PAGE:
Last Starfighter

Last Starfighter

4.5 12
Director: Nick Castle Jr.

Cast: Lance Guest, Robert Preston, Dan O'Herlihy

     
 

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Trailer-park teenager Lance Guest regularly escapes from his humdrum existence by playing the video game Starfighter. His expertise at this recreational endeavor attracts the attention of affable stranger Robert Preston. Before he knows what's happening, Guest is whisked by Preston into the outer reaches of the galaxy! It turns out that the StarfighterSee more details below

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Overview

Trailer-park teenager Lance Guest regularly escapes from his humdrum existence by playing the video game Starfighter. His expertise at this recreational endeavor attracts the attention of affable stranger Robert Preston. Before he knows what's happening, Guest is whisked by Preston into the outer reaches of the galaxy! It turns out that the Starfighter game is being played in deadly earnest in outer space, and that Guest is expected to join Preston's Star League, then do battle with the wicked Kodan forces. Guest's principal ally is the lizardlike Grig (Dan O'Herlihy--and we didn't recognize him either). His great rival is the traitorous Xur (Norman Snow). The contrast between Guest's earthbound life as the son of single-mother Barbara Bosson and his new position as Starfighter is daunting at first, but soon the boy is manning a spacecraft and zapping the baddies as though he's been doing it all his life. The Last Starfighter was clearly designed with "sequel" in mind: giveaways include the resurrection of a "dead" character and the surprisingly casual escape of the villain. While the film didn't stir up enough business to warrant a sequel, the Starfighter video game remained a much-sought-after commodity by joystick-happy "warriors" all over the country.

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Editorial Reviews

All Movie Guide
At the time of its release, The Last Starfighter attracted a strong following among critics (if not viewers) because it used state-of-the-art effects to create a world separate enough from Star Wars to escape accusations of plagiarism, yet magical enough to inspire wonder. The passage of time has not elevated it to the level of common cultural reference, nor did it result in the franchise the producers clearly wanted. But the film's efforts toward originality are still appreciable. For one, instead of taking place in the future, The Last Starfighter imagines that intergalactic strife and epic gallantry are concurrent with the humdrum lives of American teenagers in trailer parks, and it shifts between these two realms with ease. It provides a satisfying logical leap for those who have dreamed themselves away into video games. It cleverly substitutes a robot doppelganger for the departed Alex Rogan, creating a deft subplot about the infiltrator's attempts to sidestep suspicion. It casts an eternally wise Robert Preston as an interstellar mentor/tour guide, and a boyishly charming Lance Guest in the hero role that should have earned him a lot more film work. The CGI spaceships look crisp, too, even if they stand a little too cleanly against the background. The best explanation for the popular failure of The Last Starfighter is that it caught the audience on a downtrend away from science fiction, which went through a period in which it was box-office poison compared to escapist alternatives like sleek thrillers and action-adventures.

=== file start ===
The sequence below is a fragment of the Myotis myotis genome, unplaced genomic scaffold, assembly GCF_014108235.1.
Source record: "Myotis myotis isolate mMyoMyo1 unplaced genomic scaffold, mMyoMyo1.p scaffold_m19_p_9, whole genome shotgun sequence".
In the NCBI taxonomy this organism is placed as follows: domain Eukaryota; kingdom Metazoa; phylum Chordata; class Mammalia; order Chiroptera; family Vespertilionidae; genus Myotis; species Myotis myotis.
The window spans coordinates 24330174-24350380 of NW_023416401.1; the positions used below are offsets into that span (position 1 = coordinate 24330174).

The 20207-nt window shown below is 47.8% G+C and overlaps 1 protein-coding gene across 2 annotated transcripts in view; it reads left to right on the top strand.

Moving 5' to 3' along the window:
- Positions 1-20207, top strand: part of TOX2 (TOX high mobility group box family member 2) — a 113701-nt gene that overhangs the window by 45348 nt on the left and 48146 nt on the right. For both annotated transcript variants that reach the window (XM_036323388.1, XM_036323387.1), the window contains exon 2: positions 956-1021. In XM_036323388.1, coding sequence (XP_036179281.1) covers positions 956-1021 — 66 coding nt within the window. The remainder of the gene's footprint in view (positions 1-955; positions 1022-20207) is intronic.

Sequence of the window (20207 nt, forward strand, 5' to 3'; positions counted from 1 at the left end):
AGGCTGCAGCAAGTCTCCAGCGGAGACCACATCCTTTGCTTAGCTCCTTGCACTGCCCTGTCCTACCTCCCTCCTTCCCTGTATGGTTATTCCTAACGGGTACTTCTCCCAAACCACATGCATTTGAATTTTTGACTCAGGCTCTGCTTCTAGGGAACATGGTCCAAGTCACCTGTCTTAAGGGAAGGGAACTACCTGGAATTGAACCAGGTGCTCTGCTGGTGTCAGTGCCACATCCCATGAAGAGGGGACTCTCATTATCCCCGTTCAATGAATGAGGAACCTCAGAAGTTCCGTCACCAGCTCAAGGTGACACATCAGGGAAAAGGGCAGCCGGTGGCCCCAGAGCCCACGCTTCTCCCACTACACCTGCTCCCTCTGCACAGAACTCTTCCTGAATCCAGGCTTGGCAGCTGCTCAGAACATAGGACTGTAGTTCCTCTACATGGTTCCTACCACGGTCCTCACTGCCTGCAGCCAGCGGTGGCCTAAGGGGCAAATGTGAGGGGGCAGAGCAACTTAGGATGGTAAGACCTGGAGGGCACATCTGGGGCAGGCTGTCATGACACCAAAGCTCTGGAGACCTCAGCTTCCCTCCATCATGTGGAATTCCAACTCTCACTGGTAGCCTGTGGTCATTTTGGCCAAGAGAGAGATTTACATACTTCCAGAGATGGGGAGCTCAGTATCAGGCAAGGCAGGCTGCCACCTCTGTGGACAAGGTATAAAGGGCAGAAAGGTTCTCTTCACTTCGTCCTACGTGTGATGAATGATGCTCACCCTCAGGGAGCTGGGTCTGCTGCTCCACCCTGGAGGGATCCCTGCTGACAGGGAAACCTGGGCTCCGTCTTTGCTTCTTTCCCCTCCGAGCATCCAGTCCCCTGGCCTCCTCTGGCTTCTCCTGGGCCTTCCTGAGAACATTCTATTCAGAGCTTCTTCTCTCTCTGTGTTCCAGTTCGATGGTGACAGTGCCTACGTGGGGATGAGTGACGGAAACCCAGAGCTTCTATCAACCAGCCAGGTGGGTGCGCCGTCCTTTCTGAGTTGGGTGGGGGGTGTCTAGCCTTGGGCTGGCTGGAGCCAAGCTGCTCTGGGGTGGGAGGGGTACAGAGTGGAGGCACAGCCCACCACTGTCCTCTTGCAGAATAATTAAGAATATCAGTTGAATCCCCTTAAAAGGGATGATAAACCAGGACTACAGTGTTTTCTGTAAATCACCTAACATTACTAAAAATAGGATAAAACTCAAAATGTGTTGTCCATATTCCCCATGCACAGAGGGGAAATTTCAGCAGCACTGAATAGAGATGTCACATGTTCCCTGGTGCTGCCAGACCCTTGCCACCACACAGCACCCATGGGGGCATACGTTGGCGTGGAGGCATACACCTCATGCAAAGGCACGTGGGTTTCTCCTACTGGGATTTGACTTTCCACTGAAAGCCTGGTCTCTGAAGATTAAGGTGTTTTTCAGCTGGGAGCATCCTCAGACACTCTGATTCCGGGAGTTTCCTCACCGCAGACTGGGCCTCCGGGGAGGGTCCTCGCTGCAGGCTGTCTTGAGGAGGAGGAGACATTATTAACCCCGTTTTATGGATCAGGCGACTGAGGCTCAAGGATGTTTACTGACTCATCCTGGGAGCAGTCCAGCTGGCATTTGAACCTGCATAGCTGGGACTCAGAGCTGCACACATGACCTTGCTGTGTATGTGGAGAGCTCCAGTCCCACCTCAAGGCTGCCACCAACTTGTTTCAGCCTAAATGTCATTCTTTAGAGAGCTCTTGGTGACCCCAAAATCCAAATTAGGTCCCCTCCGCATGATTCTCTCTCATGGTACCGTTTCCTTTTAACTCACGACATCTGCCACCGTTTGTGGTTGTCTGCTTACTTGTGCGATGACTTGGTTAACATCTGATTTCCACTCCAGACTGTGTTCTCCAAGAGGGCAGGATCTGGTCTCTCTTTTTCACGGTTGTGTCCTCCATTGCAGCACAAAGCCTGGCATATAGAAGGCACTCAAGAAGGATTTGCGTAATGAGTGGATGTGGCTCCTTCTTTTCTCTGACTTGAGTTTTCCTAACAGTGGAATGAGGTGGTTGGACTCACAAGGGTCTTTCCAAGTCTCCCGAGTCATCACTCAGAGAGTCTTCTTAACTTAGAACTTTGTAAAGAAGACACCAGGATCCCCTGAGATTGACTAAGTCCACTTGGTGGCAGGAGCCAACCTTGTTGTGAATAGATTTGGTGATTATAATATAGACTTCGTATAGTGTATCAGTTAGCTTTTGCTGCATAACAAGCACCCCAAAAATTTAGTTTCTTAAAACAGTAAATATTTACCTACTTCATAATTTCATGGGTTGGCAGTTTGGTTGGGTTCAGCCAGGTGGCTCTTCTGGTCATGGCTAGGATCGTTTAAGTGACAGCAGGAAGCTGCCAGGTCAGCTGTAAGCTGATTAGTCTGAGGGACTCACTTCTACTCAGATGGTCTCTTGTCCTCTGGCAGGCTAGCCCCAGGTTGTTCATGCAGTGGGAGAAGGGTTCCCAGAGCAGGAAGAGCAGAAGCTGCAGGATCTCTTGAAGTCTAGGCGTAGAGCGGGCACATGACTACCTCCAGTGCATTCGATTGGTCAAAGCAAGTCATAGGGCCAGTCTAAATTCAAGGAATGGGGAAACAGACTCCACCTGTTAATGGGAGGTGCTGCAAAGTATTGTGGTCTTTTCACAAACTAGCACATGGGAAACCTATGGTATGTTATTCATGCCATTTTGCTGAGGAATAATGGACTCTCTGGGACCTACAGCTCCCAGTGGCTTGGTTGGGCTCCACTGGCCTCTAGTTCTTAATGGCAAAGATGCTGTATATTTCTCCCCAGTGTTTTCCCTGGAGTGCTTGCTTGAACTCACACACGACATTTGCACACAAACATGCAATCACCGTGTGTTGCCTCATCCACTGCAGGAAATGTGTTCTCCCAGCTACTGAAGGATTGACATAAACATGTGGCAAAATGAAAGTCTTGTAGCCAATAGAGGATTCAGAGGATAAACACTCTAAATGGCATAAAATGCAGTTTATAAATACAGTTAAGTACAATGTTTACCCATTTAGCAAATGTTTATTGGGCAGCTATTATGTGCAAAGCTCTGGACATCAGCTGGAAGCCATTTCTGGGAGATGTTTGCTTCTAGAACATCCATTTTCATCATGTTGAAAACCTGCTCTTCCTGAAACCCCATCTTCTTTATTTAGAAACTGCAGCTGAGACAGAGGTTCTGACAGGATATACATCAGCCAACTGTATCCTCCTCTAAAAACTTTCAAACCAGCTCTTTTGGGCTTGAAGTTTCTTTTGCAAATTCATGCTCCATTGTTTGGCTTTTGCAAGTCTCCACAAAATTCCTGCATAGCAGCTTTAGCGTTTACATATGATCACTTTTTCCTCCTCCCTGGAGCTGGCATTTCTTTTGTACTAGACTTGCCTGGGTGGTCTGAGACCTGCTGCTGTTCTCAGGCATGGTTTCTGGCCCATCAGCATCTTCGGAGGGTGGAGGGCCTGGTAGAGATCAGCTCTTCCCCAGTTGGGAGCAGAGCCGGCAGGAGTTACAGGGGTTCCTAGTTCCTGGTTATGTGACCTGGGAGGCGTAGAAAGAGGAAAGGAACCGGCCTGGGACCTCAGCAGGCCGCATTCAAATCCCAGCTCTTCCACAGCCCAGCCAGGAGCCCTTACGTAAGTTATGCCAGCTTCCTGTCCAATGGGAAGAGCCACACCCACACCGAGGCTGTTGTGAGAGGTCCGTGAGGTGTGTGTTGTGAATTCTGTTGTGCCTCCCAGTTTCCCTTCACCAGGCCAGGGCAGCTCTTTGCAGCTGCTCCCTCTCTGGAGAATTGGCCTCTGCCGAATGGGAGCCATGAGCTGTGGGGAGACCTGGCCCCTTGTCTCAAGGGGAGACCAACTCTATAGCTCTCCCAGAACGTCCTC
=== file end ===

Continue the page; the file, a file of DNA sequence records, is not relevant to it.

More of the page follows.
Product Details

Release Date:
08/18/2009
UPC:
0025192019975
Original Release:
1984
Rating:
PG
Source:
Universal Studios
Presentation:
[Wide Screen]
Sound:
[DTS 5.1-Channel Surround Sound, Dolby AC-3 Surround Sound]
Time:
1:00:00
Sales rank:
959

Special Features

Heroes of the Screen; ; All-new retrospective documentary with the cast and crew as they revisit the scripting, casting and ground-breaking computer effects; ; Additional Features; ; Crossing The Frontier: Making of The Last Starfighter; ; An original documentary on the creation of the film and its innovative visual effects; ; Image Gallery ; Rare production photos, promotional material and an alternate ending; ; Feature Commentary with Director Nick Castle and Production Designer Ron Cobb; ; D-Box Motion Enabled

Cast & Crew

Performance Credits
Lance Guest Alex Rogan
Robert Preston Centauri
Dan O'Herlihy Grig
Catherine Stewart Maggie
Barbara Bosson Jane Rogan
Norman Snow Xur
Kay Kuter Enduran
Dan Mason Lord Kril
Maggie Cooper Rylan Sergeant
John Maio Friendly Alien
Suzanne Snyder Actor
John O'Leary Rylan Bursar
George McDaniel Kodan Officer
Charlene Nelson Rylan Technician
Robert Starr Underling
Al Berry Rylan Spy
Vernon Washington Otis
Peter Nelson Jack Blake
Peggy Pope Elvira
Meg Wyllie Granny Gordon
Ellen Blake Clara Potter
Britt Leach Mr. Potter
Bunny Summers Mrs. Boone
Owen Bush Mr. Boone
Marc Alaimo Hitchhiker
Cameron Dye Andy
Geoffrey Blake Gary
Kimberly Ross Cheerleader
Wil Wheaton Louis' Friend
Bob Kenaston Uncle Bob
Ed Berke Cop #1
Bruce Abbott Alien soldier
Chris Herbert Louis Rogan

Technical Credits
Nick Castle Director
Gary Adelson Producer
King Baggot Cinematographer
Jonathan Betuel Screenwriter
James D. Bissell Art Director
Ron Cobb Production Designer
Edward O. Denault Producer
Brian Frankish Asst. Director
Melissa Manchester Songwriter
Mark Mueller Songwriter
C. Timothy O'Meara Editor
Robert Fletcher Costumes/Costume Designer
Craig Safan Score Composer
Terry Smith Makeup
Jack Solomon Musical Direction/Supervision,Sound/Sound Designer
Linda Spheeris Set Decoration/Design
Jim Teegarden Set Decoration/Design
Glenn Wilder Stunts

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